The psychologists appear to believe that large numbers of untreated mentally ill would get better if their psychologists could prescribe medication for them, thereby making up for a resource-poor and underfunded mental health system.
There is no lack of prescribers. In fact, an oversupply of qualified physicians argues merely for better utilization. Psychiatrists know that the biggest problem for the mentally ill isn't a lack of medication, it is the dearth of supportive services available to augment, among other treatments, the taking of medication. This is the very kind of care that psychologists are trained to provide. So why are psychologists fleeing the duties they have long been mandated to provide? The answer is simple: Money.
In sharp contrast to the jackpot this could represent for psychologists, the taxpayer is hardly likely to benefit financially from a law that would allow thousands of psychologists to start tossing around drugs that can cost anywhere from $1 to $20 a day. The argument that they will charge less than a physician to hand out medications doesn't hold water. Even if they did charge less for a while, it won't be long before they try to raise prices by arguing that, since they are doing the same work as doctors, they should be paid the same. Medicines won't be any cheaper, but those who prescribe them will be less well-trained. Costs won't drop, but quality will. Then social workers will complain about not having prescription privileges and use the same arguments the psychologists are using now. Even if these methods save money in the short run, the benefits will be offset by the costs of litigation and human suffering that are sure to result.
Psychologists with Ph.D.s obtained college degrees in psychology and then continued for four or five years of postgraduate training. They haven't received any medical training. Their education focuses on the psychological and social aspects of mental illness. They are trained to give and interpret psychological tests, and to provide "talk therapy."
Psychiatrists, on the other hand, take a broad array of advanced science classes. They receive eight years of postgraduate training. Four of those years are spent in medical school, side-by-side with classmates who will become surgeons, internists and family physicians. After they earn a medical degree, they study for another four years to become certified psychiatrists.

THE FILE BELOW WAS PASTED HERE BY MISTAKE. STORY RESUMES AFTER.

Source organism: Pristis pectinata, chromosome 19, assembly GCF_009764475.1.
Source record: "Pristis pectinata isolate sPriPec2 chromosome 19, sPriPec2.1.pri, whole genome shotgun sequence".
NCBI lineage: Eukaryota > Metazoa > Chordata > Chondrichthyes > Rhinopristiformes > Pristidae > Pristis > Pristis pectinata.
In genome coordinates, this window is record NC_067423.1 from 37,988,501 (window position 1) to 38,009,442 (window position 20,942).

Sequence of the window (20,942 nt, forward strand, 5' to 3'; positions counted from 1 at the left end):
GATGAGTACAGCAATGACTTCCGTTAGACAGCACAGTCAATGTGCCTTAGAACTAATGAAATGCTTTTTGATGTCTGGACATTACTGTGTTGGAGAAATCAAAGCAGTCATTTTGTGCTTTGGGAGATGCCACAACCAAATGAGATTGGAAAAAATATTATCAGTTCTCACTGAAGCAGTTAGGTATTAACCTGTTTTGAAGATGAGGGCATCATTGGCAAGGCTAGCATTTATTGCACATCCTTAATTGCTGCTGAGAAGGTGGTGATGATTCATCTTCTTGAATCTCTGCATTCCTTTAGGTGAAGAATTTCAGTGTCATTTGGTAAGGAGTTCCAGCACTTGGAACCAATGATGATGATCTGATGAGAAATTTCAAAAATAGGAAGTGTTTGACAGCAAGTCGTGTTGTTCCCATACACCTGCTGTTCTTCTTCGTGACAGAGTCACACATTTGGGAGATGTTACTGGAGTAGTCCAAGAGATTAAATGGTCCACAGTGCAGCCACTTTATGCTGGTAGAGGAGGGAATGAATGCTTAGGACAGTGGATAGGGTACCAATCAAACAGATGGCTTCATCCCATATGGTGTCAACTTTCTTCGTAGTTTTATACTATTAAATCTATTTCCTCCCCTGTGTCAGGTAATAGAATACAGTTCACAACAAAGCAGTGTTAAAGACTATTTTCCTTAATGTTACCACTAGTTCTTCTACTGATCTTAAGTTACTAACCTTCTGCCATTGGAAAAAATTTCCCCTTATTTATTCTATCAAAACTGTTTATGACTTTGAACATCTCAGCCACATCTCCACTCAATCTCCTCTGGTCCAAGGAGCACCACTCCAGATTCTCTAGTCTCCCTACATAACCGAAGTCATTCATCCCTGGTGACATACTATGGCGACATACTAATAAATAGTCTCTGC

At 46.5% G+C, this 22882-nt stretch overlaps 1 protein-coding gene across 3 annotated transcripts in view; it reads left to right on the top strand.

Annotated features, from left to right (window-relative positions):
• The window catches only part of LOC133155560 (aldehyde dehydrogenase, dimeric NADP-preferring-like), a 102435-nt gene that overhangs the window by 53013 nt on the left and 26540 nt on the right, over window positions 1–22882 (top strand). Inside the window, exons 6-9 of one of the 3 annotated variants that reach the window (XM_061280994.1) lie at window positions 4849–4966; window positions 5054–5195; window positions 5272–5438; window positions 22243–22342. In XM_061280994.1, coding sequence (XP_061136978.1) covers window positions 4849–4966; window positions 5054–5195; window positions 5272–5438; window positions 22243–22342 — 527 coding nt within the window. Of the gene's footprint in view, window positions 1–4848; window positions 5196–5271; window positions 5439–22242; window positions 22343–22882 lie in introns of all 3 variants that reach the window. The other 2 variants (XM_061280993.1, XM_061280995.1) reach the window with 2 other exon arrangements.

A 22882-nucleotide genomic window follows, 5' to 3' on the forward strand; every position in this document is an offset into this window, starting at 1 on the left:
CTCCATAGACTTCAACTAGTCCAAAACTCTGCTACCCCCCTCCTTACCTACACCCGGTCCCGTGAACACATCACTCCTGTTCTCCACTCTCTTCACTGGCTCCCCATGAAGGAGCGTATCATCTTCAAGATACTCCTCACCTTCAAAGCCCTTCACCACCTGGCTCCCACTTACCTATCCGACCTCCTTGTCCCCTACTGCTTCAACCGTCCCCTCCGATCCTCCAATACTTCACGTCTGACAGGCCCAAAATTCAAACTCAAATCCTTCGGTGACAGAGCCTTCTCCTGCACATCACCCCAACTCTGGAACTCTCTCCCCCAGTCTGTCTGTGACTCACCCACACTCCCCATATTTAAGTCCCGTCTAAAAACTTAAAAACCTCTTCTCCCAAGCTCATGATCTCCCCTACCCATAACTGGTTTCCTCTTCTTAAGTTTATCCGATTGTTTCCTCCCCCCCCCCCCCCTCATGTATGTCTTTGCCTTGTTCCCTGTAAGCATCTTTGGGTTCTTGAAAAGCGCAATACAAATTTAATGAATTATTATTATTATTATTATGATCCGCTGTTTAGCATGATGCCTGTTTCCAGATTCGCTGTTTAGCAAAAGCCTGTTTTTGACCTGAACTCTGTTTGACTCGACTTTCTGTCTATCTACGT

Since psychologists have no medical training, they are unaware of how to diagnose or treat the vast majority of mental illness. For example, depression is a symptom of major depression, a psychiatric disorder, but it can also be caused by HIV, stroke, meningitis, tumor, seizures, illicit drugs and medication. A psychiatrist is trained to identify cases such as these. They are instilled with the notion that the first law of psychiatry is to rule out physical causes before assuming and treating symptoms as "purely mental." All doctors learn that before prescribing a medication a detailed physical and medical history must be performed. No medication is safe, any medication can kill and maim if used improperly. The psychiatrist as a medical doctor has a cumulative and vast wisdom of the human body and of disease that stands behind every decision to use a drug; he is aware of the pitfalls and his knowledge prevents disaster. As good physicians learn more about the many ways drugs can harm, they grow more and more cautious as they reach for the prescription pad.
When presented with the facts, only a politician could still be in favor of allowing psychologists to persist in pursuing such a plan. Certainly those with concern for the mental and physical health of Californians will see this plan to allow psychologists to dole out medication for what it is: Dangerous, ill-founded-a prescription for disaster.